More model data here


2 tropical systems were present in the East Pacific:

Hurricane Fernanda with sustained winds 65 kts positioned 900 nmiles due south of Los Angeles tracking generally west. QuikSCAT analysis indicates that most fetch from this system is isolated to it's north quadrant aimed west towards Hawaii. It is tracking over cooler waters and expected to slowly dissipate over the next 48 hours. No swell generation potential for California or Hawaii.

Tropical Storm Greg was positioned 540 due south of Cabo San Lucas tracking west northwest with sustained winds 40 kts, with a slow strengthening forecast over the next 36 hours to minimal hurricane force. QuikSCAT imagery is inconclusive but the limited wind speeds and westerly heading are not conducive to swell development for California.

The GFS models suggest remnants from both these system to track west and, when they reach the near-Hawaiian waters, some intensification is possible, especially as these lows interact with building high pressure scheduled to be in.cgiace north of the Islands mid-next week.


California Offshore Forecast
Thursday mornings local charts (8/11) indicated that high pressure, the normal factor driving north winds off Cape Mendocino and the source of virtually all of the states summer windswell, was being held at bay by low pressure developing in the Gulf of Alaska. But by Friday (8/12) the low is to fade and high pressure is to get a better foothold along the Pacific Northwest coast with the usual Cape Mendocino based north winds building to 25-30 kts over a tiny area, but enough to start producing northwest windswell again. The gradient is to be aided by weak high pressure over interior California too. That fetch to hold through Saturday evening (8/13) with a moderate increase in windswell expected. By Sunday the gradient and windswell is to start fading as the normal summertime East Pacific high builds to 1028 mbs but centered due north of Hawaii. There are suggestions that low pressure in the Gulf is to be tracking down the eastern flank of the high by mid-week, with windswell possibility returning over the longer term.

The 5 Day wind forecast is now included with the surf & swell overview in the QuikCAST's.


South Pacific

On Thursday (8/11) the jetstream charts indicating a fully .cgiit jet tracking across the Pacific, with both the north and southern branches well separated and tracking due east parallel with each other. Most energy was in the northern branch with winds there up to 140 kts. The was no suggestion of any troughs capable of supporting surface level storm development (animation here). Over the next 72 hours the southern branch is to show signs of weakness, which is good. A trough is to open up in the far Eastern Pacific on the edge of the California swell window on Sunday (8/14) while a second trough develops under new Zealand. Both these provide a glimmer of hope for some storm development at the surface, but nothing too strong is suggested.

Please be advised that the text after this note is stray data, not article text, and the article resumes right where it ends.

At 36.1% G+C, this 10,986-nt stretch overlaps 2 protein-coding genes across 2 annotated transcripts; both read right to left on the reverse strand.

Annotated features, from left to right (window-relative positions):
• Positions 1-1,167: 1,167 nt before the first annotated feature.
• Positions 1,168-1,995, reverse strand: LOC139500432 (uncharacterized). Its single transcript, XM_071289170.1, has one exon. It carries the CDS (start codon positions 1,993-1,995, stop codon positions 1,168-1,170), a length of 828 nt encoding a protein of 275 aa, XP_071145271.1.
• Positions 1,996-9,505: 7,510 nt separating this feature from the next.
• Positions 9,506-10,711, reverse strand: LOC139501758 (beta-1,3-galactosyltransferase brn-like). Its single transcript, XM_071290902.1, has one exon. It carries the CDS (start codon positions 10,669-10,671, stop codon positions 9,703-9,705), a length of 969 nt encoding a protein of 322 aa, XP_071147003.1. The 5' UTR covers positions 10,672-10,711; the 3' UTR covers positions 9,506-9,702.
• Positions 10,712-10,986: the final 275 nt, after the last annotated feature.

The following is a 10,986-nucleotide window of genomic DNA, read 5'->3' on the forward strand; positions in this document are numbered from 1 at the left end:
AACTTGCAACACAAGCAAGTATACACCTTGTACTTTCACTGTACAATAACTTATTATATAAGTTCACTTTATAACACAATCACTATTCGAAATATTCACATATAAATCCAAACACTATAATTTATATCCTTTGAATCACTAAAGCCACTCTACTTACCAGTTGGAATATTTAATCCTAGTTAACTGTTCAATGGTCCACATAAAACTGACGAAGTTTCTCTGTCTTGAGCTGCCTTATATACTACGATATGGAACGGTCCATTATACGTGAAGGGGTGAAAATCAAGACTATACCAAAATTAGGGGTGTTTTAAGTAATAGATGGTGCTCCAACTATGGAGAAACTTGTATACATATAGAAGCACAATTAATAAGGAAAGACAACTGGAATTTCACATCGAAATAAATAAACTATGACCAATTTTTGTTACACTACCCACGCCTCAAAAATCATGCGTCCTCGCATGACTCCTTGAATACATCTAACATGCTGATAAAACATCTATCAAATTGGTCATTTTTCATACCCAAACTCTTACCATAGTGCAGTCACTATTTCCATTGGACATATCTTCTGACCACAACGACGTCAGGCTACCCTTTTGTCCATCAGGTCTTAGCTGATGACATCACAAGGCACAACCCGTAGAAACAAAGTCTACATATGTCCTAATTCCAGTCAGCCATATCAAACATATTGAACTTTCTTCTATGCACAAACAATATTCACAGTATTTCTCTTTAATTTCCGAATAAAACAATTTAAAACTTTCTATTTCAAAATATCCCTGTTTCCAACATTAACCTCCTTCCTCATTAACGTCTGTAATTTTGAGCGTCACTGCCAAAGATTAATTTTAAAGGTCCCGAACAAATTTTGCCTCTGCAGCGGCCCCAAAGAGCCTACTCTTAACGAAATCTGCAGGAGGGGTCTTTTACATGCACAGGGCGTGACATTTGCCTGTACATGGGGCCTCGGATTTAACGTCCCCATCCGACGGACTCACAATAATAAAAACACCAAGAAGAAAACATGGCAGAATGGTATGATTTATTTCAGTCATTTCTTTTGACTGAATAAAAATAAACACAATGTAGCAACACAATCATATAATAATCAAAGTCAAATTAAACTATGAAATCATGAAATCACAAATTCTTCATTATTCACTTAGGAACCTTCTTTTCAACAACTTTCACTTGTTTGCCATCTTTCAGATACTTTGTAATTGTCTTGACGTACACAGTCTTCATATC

At the surface high high pressure remained east of New Zealand at 1028 mbs, flattened and ridging both east and west. A tiny 948 mb low was south of it in the Southeast Pacific tracking east, getting fully shoved south over Antarctic Ice. Only some limited 40 kt west winds were protruding north of the ice, all aimed to the east at Southern Chile. No swell production capacity suggested (animation here). Over the next 72 hours a minor dent in the jet stream aloft is to allow some activity at the surface. The low currently in the deep Southwest Pacific is to track a little more east and be joined by more low pressure approaching from the west. A broad 40-45 kts fetch is to develop early Saturday (8/13) tracking fast to the east aimed 70+ degree east of any great circle path to Southern CA, then out of the picture to the east and dissipated 24 hours later. These winds are to get a little traction though on oceans surface, resulting in seas to 35 ft on the very edge of the Southern CA swell window late Saturday night. Maybe some hope for small utility swell if this system forms as forecast focused on Southern CA. no hope for Hawaii.